Home Video Hovel: Heavy Traffic, by Scott Nye
As more traditional, family-friendly cartoons have been reevaluated over the years, and the Looney Tunes shorts, Disney features, and – more recently – everything from Pixar to Cloudy with a Chance of Meatballs been deemed just as much fun for adults as for children, the subgenre of “adult animation” has consequently taken something of a hit. While its most ardent supporters, clogging up the front of the line at alt-cinemas the world over, will still passionately extol the virtues of Jan Švankmajer and the Brothers Quay to anyone with a particularly long minute to spare, the days of savvy couples hitting up slightly risque matinees seem to have died with the advent (and privacy) of broadband. Which is a shame, because Heavy Traffic has a lot more to offer than a mere sexual romp – while filmmaker Ralph Bakshi recognizes that sex is one (major) part of his view of the world, it is only one. Race, ethnicity, family, class, career, ambition, and neighborhood relations collide to create the rest.
Saddling us with a 24-year-old virgin cartoonist as its protagonist is a tall order, and one quickly gets the impression that Michael Corleone (can’t find background on this name choice, but The Godfather was published around the same time Bakshi was reportedly conceiving Heavy Traffic) is very closely based on the life and personality of its creator. This suits the film, a personal and defined look at a very twisted time in New York’s history, the kind of nightmare version of the city that was so fervently wrought by filmmakers like Martin Scorsese, Brian De Palma, and William Friedkin. Rather than focus on the criminal element – though violence does play a factor – Bashki’s New York doesn’t seem as though it was a great city invaded by an unsavory element, but rotten from the inside, and the people an expression of that rot. Not that the people are bad people, but they’re broken in various ways that are born out of the city in which they were brought up. It’s a look at how institutions keep people down, without hardly ever addressing the institutions themselves.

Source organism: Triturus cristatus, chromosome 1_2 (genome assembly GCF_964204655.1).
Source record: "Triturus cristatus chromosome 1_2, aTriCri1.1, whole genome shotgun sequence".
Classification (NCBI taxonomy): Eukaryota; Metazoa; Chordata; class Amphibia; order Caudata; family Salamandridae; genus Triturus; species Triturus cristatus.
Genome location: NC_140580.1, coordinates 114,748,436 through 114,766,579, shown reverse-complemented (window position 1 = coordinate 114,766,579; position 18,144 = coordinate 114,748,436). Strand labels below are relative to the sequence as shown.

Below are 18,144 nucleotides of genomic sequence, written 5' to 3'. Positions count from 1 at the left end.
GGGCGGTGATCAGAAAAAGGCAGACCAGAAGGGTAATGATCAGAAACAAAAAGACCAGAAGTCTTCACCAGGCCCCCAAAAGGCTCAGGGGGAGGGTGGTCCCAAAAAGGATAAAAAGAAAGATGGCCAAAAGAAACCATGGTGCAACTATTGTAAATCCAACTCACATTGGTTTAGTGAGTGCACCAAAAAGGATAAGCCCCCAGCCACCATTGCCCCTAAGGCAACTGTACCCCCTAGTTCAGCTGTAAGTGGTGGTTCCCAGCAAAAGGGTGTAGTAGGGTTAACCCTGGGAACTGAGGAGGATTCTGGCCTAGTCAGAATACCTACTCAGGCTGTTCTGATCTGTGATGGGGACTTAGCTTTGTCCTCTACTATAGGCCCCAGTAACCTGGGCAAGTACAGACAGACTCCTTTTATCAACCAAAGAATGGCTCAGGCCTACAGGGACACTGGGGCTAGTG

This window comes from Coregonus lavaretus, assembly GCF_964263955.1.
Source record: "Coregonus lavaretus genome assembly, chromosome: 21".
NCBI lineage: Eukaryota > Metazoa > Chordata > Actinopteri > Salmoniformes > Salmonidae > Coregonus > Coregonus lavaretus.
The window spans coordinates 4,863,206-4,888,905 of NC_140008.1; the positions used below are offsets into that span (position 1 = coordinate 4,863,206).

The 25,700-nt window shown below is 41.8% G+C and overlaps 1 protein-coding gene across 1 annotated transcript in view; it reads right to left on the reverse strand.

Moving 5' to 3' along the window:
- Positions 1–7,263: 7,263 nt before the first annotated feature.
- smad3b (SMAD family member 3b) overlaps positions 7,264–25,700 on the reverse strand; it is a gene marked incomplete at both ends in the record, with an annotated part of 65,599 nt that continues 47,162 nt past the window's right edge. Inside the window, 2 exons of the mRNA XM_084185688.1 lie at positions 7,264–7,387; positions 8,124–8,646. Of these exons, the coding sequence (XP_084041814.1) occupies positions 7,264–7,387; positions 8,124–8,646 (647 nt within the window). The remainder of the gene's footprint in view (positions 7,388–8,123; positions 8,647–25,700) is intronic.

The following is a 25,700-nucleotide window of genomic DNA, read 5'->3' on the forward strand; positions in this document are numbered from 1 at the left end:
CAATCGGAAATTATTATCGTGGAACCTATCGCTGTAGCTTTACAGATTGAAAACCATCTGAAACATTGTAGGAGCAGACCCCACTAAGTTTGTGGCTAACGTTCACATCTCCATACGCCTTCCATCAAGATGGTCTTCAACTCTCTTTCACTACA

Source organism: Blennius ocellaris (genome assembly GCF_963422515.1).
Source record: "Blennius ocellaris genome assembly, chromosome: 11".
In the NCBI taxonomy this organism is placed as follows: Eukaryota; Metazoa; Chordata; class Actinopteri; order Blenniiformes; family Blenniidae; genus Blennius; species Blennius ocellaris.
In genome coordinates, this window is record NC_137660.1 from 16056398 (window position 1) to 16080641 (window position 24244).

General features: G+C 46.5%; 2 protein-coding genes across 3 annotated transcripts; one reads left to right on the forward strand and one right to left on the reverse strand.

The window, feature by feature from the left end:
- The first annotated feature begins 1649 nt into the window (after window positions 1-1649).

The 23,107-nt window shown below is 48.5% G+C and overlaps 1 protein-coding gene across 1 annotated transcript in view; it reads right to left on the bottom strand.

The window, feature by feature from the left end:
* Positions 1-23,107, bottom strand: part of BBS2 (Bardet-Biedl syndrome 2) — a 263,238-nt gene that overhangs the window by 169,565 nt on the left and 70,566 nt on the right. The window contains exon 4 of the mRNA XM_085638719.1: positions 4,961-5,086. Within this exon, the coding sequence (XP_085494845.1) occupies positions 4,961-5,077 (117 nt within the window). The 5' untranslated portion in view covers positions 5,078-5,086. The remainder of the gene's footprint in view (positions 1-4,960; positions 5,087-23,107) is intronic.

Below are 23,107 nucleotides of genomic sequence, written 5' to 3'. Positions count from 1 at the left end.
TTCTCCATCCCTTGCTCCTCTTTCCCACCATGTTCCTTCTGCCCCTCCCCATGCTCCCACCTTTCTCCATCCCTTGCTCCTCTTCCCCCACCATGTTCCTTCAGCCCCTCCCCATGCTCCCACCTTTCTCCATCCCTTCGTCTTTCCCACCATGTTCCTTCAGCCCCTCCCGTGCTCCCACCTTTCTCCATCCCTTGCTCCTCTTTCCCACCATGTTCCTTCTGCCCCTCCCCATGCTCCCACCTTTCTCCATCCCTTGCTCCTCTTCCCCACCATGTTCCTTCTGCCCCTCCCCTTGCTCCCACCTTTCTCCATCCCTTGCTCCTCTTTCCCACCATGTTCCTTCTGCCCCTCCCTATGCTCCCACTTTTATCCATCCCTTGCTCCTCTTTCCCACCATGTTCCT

It’s also just damn exciting animation, with Bakshi gleefully running with his perceived ability to get away with anything, with his style as well as his content. Scenes and people seem to constantly reshape before our very eyes, reinforcing the city as a forever malleable mishmash of indistinguishable bodies, vehicles, sounds, and lights. Shout! Factory’s new Blu-ray release brings this vivid imagination to a great Blu-ray transfer, one that definitely aims to replicate the finished version, as it’s projected, rather than as it’s photographed (being an animated film, the grain of celluloid is not an inherent factor, but is present here). Color is very attractive, bold without being overwhelming. Aside from the complete lack of special features, this is an easy one to recommend, especially at its attractive price point.